The processing stage

Once pumped up from the ground, crude oil is sent to be processed at a refinery. As part of the refining process, natural gas is separated out from the oil via a complex but effective technique called “hydraulic cracking”. Once the gas is separated, it undergoes a purification process to remove any impurities and other undesirable elements so that it can be made into a safe, cleaner gas to be used in our homes. The gas is then liquified under pressure so that it can be easily transported and stored. 

Storing supply 

Once the gas has been fully processed and liquified, the LPG is transported to large terminals with vast tanks for storage. Typically, these large LPG volumes are delivered via rail tankers within the UK, or via big merchant ships – known as Very Large Gas Carriers (VLGC) – if coming from overseas. 

As demand for LPG has grown in recent years, so has the need for facilities that can store and supply large volumes of this increasingly popular fuel. 

From these huge storage terminals, LPG is then transported to smaller, regional distribution centres. Located across the UK, they are key to ensuring efficient and reliable supplies to off-grid homes and businesses. 

Bulk or cylinders?

For residential or businesses premises that have higher energy needs, LPG can be supplied by road tanker in larger quantities, with bulk storage tanks installed on-site – either above or below ground – so ensuring an on-demand flow of fuel. Thanks to modern telemetry technology, bulk storage systems can remotely monitor usage and automatically alert suppliers to deliver LPG top ups — so fuel never runs out.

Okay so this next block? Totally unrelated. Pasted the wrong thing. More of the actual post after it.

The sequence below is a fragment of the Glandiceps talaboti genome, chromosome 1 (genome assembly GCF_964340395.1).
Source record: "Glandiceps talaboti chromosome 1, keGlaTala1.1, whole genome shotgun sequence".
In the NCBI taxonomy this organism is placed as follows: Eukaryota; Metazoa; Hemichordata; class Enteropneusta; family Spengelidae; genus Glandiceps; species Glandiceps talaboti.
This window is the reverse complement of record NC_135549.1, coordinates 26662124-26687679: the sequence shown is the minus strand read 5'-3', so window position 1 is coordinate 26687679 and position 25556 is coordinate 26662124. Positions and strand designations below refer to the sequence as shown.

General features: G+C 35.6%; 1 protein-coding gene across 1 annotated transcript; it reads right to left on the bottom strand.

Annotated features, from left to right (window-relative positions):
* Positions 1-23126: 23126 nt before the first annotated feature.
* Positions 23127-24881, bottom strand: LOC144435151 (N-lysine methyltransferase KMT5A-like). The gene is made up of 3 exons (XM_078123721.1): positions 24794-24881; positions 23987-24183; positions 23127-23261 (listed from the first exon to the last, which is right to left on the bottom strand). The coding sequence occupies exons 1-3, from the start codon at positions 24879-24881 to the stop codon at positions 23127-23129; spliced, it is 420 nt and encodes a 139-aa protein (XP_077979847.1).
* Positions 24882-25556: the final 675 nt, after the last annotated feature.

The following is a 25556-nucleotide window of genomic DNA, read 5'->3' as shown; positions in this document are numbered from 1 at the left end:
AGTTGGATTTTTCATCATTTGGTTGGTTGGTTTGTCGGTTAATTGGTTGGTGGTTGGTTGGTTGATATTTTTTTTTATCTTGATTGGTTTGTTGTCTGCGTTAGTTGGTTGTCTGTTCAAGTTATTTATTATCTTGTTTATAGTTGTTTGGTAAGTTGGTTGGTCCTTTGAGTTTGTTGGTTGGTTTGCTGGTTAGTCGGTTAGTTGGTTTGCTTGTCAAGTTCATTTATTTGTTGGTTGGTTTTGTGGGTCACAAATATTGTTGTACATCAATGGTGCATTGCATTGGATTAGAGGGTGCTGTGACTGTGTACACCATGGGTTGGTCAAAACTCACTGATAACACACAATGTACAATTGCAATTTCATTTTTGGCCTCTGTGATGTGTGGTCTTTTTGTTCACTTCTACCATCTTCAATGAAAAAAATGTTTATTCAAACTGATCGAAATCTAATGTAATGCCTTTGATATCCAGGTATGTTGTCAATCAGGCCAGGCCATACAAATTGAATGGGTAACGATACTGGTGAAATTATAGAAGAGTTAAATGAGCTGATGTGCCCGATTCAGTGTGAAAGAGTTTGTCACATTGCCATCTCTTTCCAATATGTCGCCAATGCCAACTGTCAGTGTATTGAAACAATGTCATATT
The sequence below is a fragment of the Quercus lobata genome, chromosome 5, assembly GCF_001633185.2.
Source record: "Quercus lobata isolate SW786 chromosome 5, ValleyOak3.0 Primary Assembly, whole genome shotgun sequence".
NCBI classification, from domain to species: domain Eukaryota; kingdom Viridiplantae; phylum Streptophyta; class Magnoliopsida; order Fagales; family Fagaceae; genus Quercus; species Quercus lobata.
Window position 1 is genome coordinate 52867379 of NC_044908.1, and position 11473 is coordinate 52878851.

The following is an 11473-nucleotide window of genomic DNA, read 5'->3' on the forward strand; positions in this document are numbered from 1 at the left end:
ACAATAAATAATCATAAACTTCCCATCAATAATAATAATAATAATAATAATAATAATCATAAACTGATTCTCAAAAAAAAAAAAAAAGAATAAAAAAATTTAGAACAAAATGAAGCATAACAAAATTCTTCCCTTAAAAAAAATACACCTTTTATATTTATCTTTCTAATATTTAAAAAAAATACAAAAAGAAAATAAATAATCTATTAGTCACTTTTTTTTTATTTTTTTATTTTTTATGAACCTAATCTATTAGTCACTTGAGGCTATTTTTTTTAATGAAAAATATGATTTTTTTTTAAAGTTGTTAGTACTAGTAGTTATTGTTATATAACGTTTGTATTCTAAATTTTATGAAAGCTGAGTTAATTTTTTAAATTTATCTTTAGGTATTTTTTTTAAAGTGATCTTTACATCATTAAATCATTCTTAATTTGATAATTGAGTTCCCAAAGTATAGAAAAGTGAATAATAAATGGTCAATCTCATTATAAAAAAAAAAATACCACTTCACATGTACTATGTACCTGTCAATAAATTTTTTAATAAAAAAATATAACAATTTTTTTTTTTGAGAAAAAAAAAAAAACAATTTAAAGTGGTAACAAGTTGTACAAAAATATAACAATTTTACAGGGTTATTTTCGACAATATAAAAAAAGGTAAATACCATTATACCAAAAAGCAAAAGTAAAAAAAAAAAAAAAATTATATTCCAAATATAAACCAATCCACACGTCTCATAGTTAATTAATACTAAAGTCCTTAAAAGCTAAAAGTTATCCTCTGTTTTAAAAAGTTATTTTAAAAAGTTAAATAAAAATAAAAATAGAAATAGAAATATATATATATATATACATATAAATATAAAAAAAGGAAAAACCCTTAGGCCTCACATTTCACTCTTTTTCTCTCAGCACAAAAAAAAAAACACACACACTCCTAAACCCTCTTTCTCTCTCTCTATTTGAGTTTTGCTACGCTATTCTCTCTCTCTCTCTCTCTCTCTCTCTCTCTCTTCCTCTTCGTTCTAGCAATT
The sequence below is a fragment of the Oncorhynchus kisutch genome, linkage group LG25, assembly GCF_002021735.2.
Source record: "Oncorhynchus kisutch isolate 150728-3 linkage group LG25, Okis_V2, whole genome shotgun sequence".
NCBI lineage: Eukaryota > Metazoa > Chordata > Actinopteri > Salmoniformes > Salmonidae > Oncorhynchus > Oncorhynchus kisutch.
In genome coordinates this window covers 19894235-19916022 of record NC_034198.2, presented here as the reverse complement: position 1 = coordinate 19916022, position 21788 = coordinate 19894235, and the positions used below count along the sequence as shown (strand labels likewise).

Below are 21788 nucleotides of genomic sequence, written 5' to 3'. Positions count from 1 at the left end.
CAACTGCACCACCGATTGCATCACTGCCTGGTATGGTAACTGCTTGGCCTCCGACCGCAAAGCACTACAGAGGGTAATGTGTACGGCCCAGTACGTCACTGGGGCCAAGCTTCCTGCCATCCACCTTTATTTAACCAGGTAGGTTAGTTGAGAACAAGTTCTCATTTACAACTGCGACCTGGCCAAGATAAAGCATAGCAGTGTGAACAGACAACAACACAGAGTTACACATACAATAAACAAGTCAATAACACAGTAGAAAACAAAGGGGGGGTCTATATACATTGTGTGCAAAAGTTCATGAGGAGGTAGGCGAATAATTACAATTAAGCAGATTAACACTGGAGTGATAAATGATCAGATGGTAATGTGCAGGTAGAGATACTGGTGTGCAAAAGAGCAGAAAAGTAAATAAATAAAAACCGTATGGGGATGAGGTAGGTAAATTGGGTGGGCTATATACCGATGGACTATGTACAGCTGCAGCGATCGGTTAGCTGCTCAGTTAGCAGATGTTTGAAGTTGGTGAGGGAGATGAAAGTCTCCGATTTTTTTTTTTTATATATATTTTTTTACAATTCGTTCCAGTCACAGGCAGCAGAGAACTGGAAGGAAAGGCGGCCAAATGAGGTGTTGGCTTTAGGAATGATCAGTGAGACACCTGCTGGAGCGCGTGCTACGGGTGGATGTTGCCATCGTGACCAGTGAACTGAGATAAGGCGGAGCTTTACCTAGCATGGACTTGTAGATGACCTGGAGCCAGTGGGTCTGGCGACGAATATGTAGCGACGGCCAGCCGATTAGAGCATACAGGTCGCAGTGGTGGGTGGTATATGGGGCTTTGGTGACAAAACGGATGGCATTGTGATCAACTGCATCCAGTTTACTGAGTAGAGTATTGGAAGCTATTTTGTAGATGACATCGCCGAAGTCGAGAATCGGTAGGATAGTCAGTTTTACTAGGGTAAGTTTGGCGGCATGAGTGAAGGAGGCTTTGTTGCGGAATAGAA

The Importance of LPG

As we move towards a lower carbon future and away from fuels such as oil and diesel, biomethane and LPG are an immediate, cleaner and greener potential option. As a clean, smoke-free burning fuel, LPG emits fewer pollutants including NOx, Sox and particulate (PM)[4], highlighting why it’s becoming an increasingly widespread part of the UK’s off-grid energy mix.

[1] UKLPG – Gas for off-grid Britain report (pg. 16)

[2] https://www.wlpga.org/about-lpg/production-distribution/

[3] https://www.eia.gov/energyexplained/index.php?page=natural_gas_home

[4] SAP 2012

Revealed: Companies committed to reducing their carbon footprints

960 640 Stuart O'Brien

The impact of climate change continues to be in the news – e.g. rising sea levels and erratic weather patterns, both of which constitute a danger to humans and wildlife.

Thankfully, a strategy is now in place to reverse the effects of climate change and restore harmony to the planet. Back in June 2019, the UK government became the first country to sign their ‘Net Zero’ target into law – marking it as the first major economy to legislate for net zero emissions.[1] Since then, other governments have followed suit, introducing their own laws and policy changes to help reduce the amount of carbon we emit.